Endocarditis warning card: “Happy new... - British Heart Fou...

British Heart Foundation
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Endocarditis warning card


“Happy new year”

Do BHF still do the endocarditis warning cards at all? I was just curious and do you still have to have antibiotics before any dental treatment?

I’ve been reading some very serious stories that have been due to dental treatment and followed by serious complications afterwards.

Cheers Ali

14 Replies

The advice from the National Istitute of Clinical Excellence (body who states what doctors can or can not perscribe) clearly states no antibiotics before dental work for heart patients. (There are very few exceptions to this).

MilkfairyHeart Star
in reply to Midgeymoo17

NICE advises antibiotics for patients who have had their heart valves replaced see below for the summary of the guidance published 2016.

'Patients at high risk: replacement heart valves or prior endocarditis.

Patients at moderate risk: native valve disease.

High-risk dental procedure: extraction, deep descaling.

Antibiotic prophylaxis: indicated for people at high risk having high-risk dental procedures. Record details of consent process in the dental notes. Use amoxicillin 3 g or clindamycin 600 mg orally 1 hour before.

Other advice: dental surveillance 6-monthly (high-risk patients) or annually (medium-risk patients); avoid tattoos and intravenous drug use.

Warning: consider infective endocarditis with unresolving fever or night sweats, especially with systemic symptoms. Consider blood cultures before starting an antibiotic course.'


ok fair enough. The last guidance that I bothered checking was 2008 when it was a categoric no Because my high risk procedure was 2014. In 2017 my (post valve replacement) my cardiologist gave same advice. No antibiotics before dental work- so I assumed it had not changed.

MilkfairyHeart Star
in reply to Midgeymoo17

The change was not widely publicised by NICE so it will take sometime for the update to get through to all the relevant healthcare professionals who need to know.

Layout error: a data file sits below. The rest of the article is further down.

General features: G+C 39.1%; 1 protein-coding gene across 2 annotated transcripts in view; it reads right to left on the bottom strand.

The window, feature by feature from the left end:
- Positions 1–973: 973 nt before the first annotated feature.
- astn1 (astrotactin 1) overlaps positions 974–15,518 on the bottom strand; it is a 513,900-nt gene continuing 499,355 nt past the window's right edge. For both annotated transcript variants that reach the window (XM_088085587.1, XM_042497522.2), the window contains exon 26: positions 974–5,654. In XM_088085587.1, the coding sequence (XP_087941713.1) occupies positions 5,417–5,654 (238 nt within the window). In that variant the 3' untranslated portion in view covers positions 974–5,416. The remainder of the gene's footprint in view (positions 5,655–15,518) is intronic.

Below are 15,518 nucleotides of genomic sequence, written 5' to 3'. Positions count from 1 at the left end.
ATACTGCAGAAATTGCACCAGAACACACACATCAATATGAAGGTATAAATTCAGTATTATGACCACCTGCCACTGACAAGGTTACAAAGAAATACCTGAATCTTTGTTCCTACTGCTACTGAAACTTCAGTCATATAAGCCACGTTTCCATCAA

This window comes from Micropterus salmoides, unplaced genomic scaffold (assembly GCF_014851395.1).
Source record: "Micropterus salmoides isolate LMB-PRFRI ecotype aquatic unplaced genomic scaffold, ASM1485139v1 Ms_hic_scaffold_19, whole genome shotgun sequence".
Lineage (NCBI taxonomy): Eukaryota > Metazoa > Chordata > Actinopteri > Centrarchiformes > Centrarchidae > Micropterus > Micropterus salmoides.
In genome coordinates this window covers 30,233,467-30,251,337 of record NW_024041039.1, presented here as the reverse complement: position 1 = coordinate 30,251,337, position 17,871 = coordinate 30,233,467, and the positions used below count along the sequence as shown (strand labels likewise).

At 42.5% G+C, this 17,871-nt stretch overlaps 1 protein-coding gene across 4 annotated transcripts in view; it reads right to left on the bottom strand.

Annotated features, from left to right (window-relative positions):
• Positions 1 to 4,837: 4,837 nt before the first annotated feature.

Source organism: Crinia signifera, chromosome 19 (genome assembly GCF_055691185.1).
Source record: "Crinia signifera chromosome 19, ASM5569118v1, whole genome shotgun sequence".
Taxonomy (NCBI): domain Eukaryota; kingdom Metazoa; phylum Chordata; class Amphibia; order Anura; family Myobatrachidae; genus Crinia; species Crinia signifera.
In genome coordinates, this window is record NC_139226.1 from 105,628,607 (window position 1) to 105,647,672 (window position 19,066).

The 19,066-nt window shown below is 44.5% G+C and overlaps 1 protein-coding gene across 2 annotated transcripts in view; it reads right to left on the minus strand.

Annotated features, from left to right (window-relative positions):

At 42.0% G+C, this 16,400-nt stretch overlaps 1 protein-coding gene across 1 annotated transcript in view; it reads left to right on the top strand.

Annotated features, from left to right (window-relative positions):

Of course by the time that happens the guidelines could have been changed again!

Check with your dentist and if they are in any doubt they should contact your GP or specialist.

Hi Ali. I’ve never heard of a Endocarditis warning card!

I have had endocarditis in the past so I do take antibiotics before any dental work apart from a check up. My cardiologist agreed to this. I took them all of my life for dental work until they stopped giving them out a few years ago.


I have had endocarditis and my cardiologist insists on me having a visit to the hygienist every twelve weeks. This treatment is preceded by antibiotics one hour beforehand, which I used to take myself at home, but on the last two visits I have had to call with the hygienist one hour beforehand to take them and to be seen to take them.

I’ve never had a card, although I know that, once someone has endocarditis they are more likely to have a repeat of this illness.


I found this as it was an interesting question I believe this is further clarification of the NICE apparent blanket ban by inserting the ‘not routinely’. It suggests that those with a valve replacement or previous infective endocarditis can have them based on their risk appetite or their cardiologists clinical judgement. If you are in that situation (having valve or previous IE) and you don’t think your dentist had consulted your cardiologist and you want the reassurance of antibiotics I would ask your cardiologist.

MichaelJHHeart Star

Just when I was about two weeks away from bypass surgery I developed an abscessed tooth. Despite the fact that I was both diabetic and awaiting cardiac surgery I was refused antibiotics. I was also referred to an oral surgeon for extraction. It was about four weeks till I saw the oral surgeon who had not been passed my medical history and had also been told the wrong tooth! Afterwards he refused to prescribe antibiotics saying the source had been removed and citing (not) NICE guidelines. Two weeks later still in considerable discomfort and with a fair amount of swelling I was prescribed antibiotics, which cleared things up in about three days. One minute they were giving antibiotics to patients with a cold, now NICE guidelines seem to override common sense!


Thanks for all your replies and I’m clear now on all of it.

Doing sone research BHF used to do a warning card which you had to call up for but has now been removed from their website.



This is the warning card I was on about

I had my second AVR at the end of 2017 and I have to have antibiotics if I have anything intrusive done at the dentist, such as extraction, but I also have the added problem of no spleen, so it’s on my records that I have to have them.


I had endocarditis and valve replacement in 2017, the infection entered my body after I lost a filling. I had a valve replacement as a stenosed bicuspid aortic valve was discovered at the same time.

My dentist discussed my situation with an expert group of dentists. As I result I have penicillin one hour pre hygienist appointment. I see the hygienist every 12 weeks and the dentist twice a year.

After a recent routine echo my cardiologist wrote to me with the results but also wrote to stress the importance of dental checks in my case.

Best wishes


My cardiologist insists on it. I got endocarditis as a result of a poorly fitted crown. Because of the NICE guidelines the dentist wanted a letter from the cardiologist. Once they got that there was no problem. You only need the cover for invasive work.

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